Mostly, the writing is fine. Because mostly, for me--except for starting things and finishing things--writing is a day job. The only time things get a little weird for me is... Sometimes, if I get stuck on starting something, or I get stuck on finishing things, I will get in a plane and go to a hotel or go to a house somewhere and just hide out, and be as far away as I can from the telephone and everything and just write. But mostly, with American Gods, of the two years that I spent writing it, probably nineteen to twenty-two months was probably spent at home writing. I wound up taking a little cabin on a lake nearby, and driving out each morning to the cabin and coming back for dinner, and that was my working day. So that worked very well.

The hardest bit coming up is this summer, which is going to be really hard. Two years ago, I did the Stardust signing tour, which lasted a little over a month. But it lasted a little over a month, and what I'd do is, I was basically on the road from Tuesday morning until Saturday afternoon, and then I'd fly home on Saturday evenings, and I'd be here for Sunday, and I'd have Monday here, and the Tuesday morning I'd get in the car and go off to the next signing.

This summer, starting on about the seventeenth of June, when I get to do a rock-and-roll gig with The Magnetic Fields where I read and they play, at the Bottom Line Club in New York, and two days later is the nineteenth, which will be the very first signing--which is also the day the book comes out. At that point, I'm actually on the road with maybe two days home for about a month. I'm on the road until the beginning of July, get home, have maybe two days at home, get on a plane, go to England, do it all over again in England for two weeks, get on a plane, come back, have a day at home, go to Canada, and have three or four days signing in Canada, and come home a wreck.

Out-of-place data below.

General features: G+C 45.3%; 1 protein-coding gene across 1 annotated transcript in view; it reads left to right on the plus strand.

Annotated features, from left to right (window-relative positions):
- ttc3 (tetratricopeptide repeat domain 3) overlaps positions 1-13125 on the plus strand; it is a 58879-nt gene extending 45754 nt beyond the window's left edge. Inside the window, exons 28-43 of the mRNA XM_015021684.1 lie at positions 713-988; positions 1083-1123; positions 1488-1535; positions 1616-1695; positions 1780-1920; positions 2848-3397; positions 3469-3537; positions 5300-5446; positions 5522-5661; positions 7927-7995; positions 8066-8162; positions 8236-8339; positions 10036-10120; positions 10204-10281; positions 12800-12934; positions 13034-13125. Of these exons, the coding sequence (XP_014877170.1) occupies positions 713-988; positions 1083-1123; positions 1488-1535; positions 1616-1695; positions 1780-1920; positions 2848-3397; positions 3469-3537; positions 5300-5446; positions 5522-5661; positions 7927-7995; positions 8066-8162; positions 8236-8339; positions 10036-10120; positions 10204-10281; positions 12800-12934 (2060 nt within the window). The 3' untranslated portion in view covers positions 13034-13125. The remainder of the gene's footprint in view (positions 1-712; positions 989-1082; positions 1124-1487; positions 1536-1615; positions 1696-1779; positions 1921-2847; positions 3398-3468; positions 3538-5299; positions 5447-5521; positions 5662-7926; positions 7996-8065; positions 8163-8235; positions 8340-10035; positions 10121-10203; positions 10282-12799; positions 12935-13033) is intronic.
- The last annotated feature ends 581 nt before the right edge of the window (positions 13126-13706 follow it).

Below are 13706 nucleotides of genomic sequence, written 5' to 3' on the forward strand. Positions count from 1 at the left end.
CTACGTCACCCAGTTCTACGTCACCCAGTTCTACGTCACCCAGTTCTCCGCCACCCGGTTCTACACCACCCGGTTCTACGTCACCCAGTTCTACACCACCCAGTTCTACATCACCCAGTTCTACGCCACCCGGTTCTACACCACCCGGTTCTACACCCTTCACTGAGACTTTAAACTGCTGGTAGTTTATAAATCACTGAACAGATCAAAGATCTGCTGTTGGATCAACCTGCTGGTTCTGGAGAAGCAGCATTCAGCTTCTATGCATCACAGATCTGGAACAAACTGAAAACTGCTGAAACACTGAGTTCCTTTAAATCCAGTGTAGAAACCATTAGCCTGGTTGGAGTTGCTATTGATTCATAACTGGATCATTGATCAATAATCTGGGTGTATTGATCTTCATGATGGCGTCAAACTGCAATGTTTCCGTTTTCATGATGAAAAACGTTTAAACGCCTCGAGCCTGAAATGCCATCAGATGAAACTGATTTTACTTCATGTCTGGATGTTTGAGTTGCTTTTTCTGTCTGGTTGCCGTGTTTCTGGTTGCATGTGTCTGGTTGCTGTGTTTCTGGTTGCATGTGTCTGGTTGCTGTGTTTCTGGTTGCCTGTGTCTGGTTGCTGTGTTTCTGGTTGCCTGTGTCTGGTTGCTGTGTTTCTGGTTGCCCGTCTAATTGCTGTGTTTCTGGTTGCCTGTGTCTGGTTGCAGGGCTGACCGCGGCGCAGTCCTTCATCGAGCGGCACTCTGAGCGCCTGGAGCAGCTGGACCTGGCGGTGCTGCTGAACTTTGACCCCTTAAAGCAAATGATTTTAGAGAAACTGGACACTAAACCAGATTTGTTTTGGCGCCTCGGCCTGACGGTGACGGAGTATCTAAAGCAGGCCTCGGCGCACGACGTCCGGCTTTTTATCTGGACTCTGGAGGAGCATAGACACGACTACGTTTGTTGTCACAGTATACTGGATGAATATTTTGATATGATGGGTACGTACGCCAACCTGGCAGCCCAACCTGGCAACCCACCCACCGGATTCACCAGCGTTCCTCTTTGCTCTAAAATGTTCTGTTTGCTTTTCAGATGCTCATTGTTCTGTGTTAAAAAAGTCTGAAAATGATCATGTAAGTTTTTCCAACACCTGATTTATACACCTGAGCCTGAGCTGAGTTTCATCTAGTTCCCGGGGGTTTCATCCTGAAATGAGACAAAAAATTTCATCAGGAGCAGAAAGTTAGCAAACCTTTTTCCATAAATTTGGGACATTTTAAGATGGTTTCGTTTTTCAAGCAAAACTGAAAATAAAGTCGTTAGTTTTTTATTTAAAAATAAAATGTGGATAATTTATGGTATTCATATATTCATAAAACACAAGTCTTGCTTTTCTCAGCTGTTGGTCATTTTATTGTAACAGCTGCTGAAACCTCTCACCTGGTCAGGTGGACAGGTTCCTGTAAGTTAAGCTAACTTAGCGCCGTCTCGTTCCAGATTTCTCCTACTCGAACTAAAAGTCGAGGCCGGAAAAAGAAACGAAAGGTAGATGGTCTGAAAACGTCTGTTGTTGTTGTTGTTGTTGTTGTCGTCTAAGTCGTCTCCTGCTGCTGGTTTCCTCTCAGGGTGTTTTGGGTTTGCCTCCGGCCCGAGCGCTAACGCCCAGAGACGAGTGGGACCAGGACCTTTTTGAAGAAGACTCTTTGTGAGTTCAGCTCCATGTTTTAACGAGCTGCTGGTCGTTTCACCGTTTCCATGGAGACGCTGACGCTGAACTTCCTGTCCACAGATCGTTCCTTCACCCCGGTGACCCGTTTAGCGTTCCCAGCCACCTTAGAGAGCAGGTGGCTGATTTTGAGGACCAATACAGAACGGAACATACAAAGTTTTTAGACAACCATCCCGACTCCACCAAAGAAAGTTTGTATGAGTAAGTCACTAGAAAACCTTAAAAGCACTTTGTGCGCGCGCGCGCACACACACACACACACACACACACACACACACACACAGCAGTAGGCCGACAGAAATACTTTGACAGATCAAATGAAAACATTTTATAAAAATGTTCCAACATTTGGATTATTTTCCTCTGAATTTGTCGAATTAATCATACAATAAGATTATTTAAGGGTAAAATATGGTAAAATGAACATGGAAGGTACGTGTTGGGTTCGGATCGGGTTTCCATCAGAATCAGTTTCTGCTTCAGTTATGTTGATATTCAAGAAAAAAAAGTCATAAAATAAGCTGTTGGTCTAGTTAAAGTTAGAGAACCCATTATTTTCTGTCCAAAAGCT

So I just hope they remember who I am when I come home.

I've seen the tour, and it's a very aggressive, despite seeming quite deliberately to go nowhere near where I am.

I'm sorry. It's a very weird tour in that...

I was about to apologize, for it, but I did the Stardust tour, and that was a month on the road with more signing per day, and more than one city per signing, so I mean, that was thirty-five, forty signings. There were huge areas where I couldn't go anywhere near. So I figure, unless I want to go on the road for three or four months, and just sort of set it up myself, in order to sign in places I've never been--which might be fun! I love the idea of finding where do you go to sign in New Orleans?

Or hitting the small towns in American Gods?

It would be enormously fun, doing my signing in Cairo, Illinois.

Can you make any comments about Miracleman?